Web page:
As he continued to roam the country throughout his coaching career, he impressed head coaches, just as he had done during his time as a player. Marion began to make a name for herself in the coaching world after transforming attacks and developing receivers into nationally recognized players, including wide receiver All-Mountain West, Calvin Turner Jr.

The wide receivers coach position in Pitt, near where Marion grew up, became available in early 2021. With a large group of receivers and a nationally recognized team, many coaches across the country had its eyes riveted on work. But eventually, Marion made it to the top of Pitt’s list and the job was hers.

“We did a national search to find our new wide receivers coach and boy, did we ever go national by finding him in Hawaii,” head football coach Patrick Narduzzi noted. “We had a ton of interest in this position but Brennan Marion has clearly reached the top.”

While that wasn’t her initial goal as a hopeful teenager in California, Marion fulfilled one of her dreams, to become a coach where it all began in western Pennsylvania.

“Dreams really come true”, Marion noted. “I am extremely honored and grateful to have the opportunity to return home and serve the football program at the University of Pittsburgh. Coach Narduzzi and his team have built something very special. I can’t wait to get back to Pittsburgh and work in our wide receivers room.

The reception hall welcomes back the experience of seniors in red shirts Tre Tipton and Taysir Mack. Marion isn’t the only person Narduzzi pulled from Hawaii, either, bringing in senior transfer wide receiver Melquise Stovall.

But the group’s headliner is sophomore Jordan Addison. Addison led the Panthers in receiving yards in his freshman year and drew national praise, being named to The Athletic’s Freshman All-American roster and finishing No. 2 in the ACC Rookie of the Year vote. But according to Marion, he wants to reach new heights this year.

“His goals are so high,” Marion said. “All I have to do with him is say ‘come on, man. You want to be a first round pick. You want that pressure. You want to be that guy. And he’ll ride it that way. So it’s just the subtle things with him that push him to take his game to another level. “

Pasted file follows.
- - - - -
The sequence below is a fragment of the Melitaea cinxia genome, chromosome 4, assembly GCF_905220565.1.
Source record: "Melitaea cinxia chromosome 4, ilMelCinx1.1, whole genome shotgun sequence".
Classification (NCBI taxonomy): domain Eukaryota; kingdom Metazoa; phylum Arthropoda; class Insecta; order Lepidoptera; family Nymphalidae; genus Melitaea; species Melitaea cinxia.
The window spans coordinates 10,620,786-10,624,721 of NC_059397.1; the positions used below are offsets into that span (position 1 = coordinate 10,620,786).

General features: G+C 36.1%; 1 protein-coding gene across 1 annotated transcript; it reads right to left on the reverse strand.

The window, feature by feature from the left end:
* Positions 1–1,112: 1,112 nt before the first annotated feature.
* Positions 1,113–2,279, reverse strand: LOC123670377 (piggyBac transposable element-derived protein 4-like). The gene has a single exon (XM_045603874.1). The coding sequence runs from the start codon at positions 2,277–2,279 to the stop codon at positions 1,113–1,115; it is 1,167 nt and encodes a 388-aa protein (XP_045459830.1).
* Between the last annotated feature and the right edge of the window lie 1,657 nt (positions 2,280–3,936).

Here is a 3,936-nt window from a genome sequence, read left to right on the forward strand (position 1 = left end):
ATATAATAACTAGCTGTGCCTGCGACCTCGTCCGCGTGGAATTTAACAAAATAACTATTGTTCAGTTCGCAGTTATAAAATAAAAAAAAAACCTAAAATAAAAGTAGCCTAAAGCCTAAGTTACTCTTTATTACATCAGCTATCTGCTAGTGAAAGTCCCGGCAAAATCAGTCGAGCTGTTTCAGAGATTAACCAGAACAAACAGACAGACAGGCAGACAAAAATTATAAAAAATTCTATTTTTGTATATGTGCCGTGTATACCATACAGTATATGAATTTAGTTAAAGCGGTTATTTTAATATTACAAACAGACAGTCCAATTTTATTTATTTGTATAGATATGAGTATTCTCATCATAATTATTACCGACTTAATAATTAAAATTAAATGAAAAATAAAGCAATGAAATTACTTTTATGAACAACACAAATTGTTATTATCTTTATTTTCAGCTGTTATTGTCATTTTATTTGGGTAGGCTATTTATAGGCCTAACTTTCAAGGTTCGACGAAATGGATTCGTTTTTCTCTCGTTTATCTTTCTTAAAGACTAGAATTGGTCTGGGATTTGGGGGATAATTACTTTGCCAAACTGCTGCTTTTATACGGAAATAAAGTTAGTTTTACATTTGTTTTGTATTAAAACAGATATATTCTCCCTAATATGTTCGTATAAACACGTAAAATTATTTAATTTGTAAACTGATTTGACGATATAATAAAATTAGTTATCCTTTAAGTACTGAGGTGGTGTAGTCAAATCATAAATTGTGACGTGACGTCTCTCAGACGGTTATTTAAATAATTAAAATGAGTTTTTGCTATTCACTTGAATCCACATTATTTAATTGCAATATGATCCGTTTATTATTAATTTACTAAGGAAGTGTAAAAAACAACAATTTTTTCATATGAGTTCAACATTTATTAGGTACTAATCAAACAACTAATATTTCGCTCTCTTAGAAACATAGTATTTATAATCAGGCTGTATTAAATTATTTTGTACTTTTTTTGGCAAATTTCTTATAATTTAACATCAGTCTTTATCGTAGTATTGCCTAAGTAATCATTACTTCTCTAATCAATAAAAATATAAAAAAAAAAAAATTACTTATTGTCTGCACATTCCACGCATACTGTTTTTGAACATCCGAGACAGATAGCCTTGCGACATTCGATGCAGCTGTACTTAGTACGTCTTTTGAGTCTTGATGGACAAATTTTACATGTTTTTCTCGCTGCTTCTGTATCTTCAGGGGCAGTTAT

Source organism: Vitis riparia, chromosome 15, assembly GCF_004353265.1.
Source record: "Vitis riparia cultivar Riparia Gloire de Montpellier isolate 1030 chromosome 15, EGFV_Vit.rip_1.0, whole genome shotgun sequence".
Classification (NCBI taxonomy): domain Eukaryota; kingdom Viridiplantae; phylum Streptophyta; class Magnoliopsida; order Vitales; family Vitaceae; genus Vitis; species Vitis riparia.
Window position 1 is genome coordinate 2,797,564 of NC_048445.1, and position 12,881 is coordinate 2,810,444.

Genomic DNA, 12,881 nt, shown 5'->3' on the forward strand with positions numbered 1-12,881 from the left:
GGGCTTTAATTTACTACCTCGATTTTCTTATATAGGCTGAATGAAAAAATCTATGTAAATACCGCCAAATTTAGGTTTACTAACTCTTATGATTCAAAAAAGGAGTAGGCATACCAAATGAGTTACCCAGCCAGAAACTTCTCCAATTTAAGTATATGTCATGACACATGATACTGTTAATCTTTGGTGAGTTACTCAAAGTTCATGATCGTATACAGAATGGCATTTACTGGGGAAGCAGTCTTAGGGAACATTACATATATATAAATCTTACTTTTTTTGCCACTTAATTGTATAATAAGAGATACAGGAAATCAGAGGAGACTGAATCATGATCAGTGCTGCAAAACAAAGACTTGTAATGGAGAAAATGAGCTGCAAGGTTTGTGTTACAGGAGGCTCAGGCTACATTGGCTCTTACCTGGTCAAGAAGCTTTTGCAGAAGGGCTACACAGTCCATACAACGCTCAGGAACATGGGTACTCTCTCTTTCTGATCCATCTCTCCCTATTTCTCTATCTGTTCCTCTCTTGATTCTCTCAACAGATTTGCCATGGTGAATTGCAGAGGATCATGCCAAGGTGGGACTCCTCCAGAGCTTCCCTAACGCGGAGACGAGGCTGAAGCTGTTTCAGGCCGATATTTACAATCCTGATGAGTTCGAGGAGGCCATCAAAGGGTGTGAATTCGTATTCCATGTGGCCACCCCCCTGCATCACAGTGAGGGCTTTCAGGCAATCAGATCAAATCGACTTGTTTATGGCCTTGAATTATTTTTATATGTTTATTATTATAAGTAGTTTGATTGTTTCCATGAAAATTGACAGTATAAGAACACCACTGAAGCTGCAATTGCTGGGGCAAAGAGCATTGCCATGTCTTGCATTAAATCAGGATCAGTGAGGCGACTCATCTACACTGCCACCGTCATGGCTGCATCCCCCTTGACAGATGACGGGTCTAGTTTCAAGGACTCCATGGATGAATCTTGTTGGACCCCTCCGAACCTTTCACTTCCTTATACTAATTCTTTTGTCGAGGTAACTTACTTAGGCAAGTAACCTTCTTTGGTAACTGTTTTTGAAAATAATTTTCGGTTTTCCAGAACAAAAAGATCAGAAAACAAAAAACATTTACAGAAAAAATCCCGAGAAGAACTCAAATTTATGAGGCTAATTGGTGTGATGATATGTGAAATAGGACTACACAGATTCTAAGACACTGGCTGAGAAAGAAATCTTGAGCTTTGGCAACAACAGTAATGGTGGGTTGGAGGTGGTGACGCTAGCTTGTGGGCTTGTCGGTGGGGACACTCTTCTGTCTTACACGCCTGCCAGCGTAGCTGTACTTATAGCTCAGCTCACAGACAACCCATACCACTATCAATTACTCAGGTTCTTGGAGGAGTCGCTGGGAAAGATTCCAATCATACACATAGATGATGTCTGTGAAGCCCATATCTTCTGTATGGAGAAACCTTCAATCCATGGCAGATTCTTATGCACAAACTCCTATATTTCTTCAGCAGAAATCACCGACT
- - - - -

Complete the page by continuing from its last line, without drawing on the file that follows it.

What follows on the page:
Addison knows where he wants to be and Marion knows how to get there. Addison said the former NFL wide receiver taught him a lot during his first nine months with the team with new drills and lending his wisdom to young athletes.

“He introduced us to some new exercises, different versions, different types of steps as you go into your route,” Addison said. “He taught us a lot.

The second student’s work ethic and ambitious goals will draw comparisons to those of Marion when he was Addison’s age. But Marion maintains he doesn’t remember his youth when he watches the second – he thinks he’s better.

“He’s a lot more humble than I am,” said Marion. “Talent side, of course. He has it.

One of Marion’s most important jobs in her new role is to find more receivers like Addison – motivated, talented high school football players with lofty goals. He hit the ground running in scouting department, netting three three-star prospects, placing him at No.20 on 247Sports’ top scouting list in the ACC. Narduzzi hopes Marion’s youth will help her connect with rookies and attract more high-profile rookies.

“He’s a great teacher of wide catcher play and has exceptional recruiting links in key geographies for us,” said Narduzzi. “She’s an energetic person who builds relationships and connects people.”

But most of all, Marion wants her receivers to do what receivers do: catch football.

“The first thing as a receiver is to catch the ball,” said Marion. “Now we just insist on catching the ball. We do it every day. There will never be a day when we don’t catch the ball. Everything we do either ends with a take or begins with a take.

Stephen Thompson contributed reporting.